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58 minutes ago, mistermack said:

Rubbish. I said no such thing. 

If the solar industry had to supply all of it” implies your analysis is based on 100% solar. Which is a ludicrous position.

 

58 minutes ago, mistermack said:

The point is that if you want to guarantee electricity supplies, it's academic if some countries get "most" of their energy from renewables. They still have to cater for the times when the sun's not shining and wind's not blowing. So they need the generating capacity to cover it. 

And? Is anyone suggesting otherwise?

 

58 minutes ago, mistermack said:

You have the same capital cost, whether you are using the equipment or not. So the country has to finance two lots of generating capacity, the renewable and the fossil or nuclear.

You don’t need 1000 coal or gas plants if 500 will cover the load. So you don’t have the same capital costs.

 

58 minutes ago, mistermack said:

It's like owning a Rolls Royce, and never using it. It's dead money and it still needs maintenance. All to cover the current shortcomings of renewables. 

No, it’s not like that. You said yourself that the plants are being used, so it’s a pretty bad analogy.

 

58 minutes ago, mistermack said:

I understand why governments still push renewables. There are votes in it, if they are seen to be "green", and it's a very good policy to diversify where your energy is coming from, to cover unexpected international energy supply problems. I wouldn't like Britain to be too reliant on Russian oil or American gas. I'm simply pointing out that the economics of renewables are generally being misrepresented, by viewing them in isolation. To the price of every unit of renewable electricity, you should be adding the true cost of covering it for blank periods.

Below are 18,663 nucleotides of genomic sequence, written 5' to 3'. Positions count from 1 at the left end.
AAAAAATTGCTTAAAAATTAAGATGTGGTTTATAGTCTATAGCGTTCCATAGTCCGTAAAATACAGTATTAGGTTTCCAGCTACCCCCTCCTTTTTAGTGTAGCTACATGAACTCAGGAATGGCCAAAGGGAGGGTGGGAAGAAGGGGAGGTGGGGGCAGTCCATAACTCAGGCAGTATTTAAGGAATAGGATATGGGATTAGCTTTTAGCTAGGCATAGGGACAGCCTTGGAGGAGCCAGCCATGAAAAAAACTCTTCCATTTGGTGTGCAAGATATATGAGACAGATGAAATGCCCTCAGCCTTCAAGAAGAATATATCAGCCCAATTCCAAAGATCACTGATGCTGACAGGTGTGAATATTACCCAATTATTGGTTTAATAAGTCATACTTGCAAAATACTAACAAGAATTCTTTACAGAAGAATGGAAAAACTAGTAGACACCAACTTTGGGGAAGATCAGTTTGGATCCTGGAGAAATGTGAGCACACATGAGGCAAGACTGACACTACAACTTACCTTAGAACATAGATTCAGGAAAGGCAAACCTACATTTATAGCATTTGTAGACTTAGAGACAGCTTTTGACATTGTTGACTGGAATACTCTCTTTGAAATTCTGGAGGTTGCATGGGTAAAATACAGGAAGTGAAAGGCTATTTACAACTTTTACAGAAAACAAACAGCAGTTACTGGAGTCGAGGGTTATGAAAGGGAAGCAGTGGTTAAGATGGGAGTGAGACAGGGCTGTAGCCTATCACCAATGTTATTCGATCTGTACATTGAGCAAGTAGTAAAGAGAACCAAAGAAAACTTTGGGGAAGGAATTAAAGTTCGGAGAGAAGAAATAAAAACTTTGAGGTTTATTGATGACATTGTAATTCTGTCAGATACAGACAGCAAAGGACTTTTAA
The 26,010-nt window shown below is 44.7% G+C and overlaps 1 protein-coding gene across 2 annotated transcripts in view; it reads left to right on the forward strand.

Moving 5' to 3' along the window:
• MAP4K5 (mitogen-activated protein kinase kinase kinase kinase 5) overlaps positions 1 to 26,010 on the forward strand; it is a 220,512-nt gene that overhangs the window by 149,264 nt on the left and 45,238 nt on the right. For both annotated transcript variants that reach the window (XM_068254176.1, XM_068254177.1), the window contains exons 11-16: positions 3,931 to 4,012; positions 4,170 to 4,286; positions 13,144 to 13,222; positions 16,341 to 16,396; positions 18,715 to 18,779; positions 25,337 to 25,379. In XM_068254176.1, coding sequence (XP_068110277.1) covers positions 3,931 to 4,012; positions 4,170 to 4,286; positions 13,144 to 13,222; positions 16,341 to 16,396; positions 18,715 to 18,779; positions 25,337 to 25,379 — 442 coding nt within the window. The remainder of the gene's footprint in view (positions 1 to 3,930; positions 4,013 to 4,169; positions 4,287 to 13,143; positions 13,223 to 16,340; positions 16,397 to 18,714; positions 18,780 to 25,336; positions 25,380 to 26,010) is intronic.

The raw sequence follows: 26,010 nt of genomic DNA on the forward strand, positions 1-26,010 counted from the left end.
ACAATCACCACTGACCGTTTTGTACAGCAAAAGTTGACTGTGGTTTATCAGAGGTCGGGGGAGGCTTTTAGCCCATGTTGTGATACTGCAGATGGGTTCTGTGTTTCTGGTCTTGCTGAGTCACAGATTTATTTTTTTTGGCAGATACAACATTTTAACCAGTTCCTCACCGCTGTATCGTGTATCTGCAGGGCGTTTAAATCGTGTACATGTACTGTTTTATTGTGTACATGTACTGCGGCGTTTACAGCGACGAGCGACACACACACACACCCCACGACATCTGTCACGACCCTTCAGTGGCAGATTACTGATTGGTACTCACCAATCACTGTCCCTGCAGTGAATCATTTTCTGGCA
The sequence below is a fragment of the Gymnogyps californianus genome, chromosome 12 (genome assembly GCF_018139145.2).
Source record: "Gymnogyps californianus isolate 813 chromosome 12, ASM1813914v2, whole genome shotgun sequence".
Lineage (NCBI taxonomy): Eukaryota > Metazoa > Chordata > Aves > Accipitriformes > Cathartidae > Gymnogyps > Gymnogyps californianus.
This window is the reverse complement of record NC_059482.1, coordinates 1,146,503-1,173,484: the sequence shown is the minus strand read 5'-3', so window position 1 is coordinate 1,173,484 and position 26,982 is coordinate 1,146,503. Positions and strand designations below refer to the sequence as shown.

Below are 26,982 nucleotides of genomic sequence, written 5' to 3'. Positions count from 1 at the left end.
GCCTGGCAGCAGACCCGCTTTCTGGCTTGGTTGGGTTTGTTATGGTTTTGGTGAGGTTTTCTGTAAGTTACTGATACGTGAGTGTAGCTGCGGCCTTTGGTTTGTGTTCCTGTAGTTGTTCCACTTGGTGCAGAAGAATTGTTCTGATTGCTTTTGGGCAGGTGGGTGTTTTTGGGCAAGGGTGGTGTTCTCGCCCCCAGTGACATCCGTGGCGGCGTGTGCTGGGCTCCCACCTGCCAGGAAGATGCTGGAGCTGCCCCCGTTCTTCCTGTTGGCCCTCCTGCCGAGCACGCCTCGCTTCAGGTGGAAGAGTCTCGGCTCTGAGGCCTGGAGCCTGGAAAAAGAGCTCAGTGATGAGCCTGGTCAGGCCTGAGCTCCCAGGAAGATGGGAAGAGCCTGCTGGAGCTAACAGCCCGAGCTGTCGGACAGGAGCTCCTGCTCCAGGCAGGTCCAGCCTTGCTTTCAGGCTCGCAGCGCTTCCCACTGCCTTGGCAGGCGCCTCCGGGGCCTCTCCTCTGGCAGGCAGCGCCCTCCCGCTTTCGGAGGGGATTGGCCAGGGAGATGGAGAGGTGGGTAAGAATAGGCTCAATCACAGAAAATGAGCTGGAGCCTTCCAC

Renewable energy is cheaper in many, many cases. That’s not politics. Overall cost of electricity in the US doesn’t seem to have been negatively impacted. 2013-2018 it went up ~5%

https://www.statista.com/statistics/183700/us-average-retail-electricity-price-since-1990/

5% is lower than inflation, so in terms of buying power, the cost went down

http://www.in2013dollars.com/2013-dollars-in-2018?amount=100

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23 hours ago, swansont said:

Renewable energy is cheaper in many, many cases. That’s not politics. Overall cost of electricity in the US doesn’t seem to have been negatively impacted. 2013-2018 it went up ~5%

Not to mention that in many countries fossil fuels are also subsidized at a higher rate than renewables. Solar tends to be the most expensive of the lot. However, economic studies as well as intergovernmental organizations suggest that the majority of wind and solar which are going to be commissioned over the next few years will produce energy cheaper than fossil system, but without the need of financial assistance. I.e. the prices are projected to be much more competitive than the fossil systems.

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As long as the externalised costs of fossil fuels are omitted from calculations of relative costs the alternatives will look more expensive than they actually are - or rather, not using alternatives appears cheaper than it actually is. A lot cheaper if credible estimates of Social Cost of Carbon around US$40 per ton of CO2 are anything near correct - doubling or tripling the cost of coal.

I do see great potential in solar and wind with storage to take us a lot further than we are now without expecting it to reach a 100% threshold easily, especially were existing patterns of energy supply and use to remain unchanged. But I also see the way we use and distribute energy changing in ways that do moderate the impacts of variability of supply. Some regions would find it harder, but a large portion of the world's population do live in places that get lots of sunshine all year round.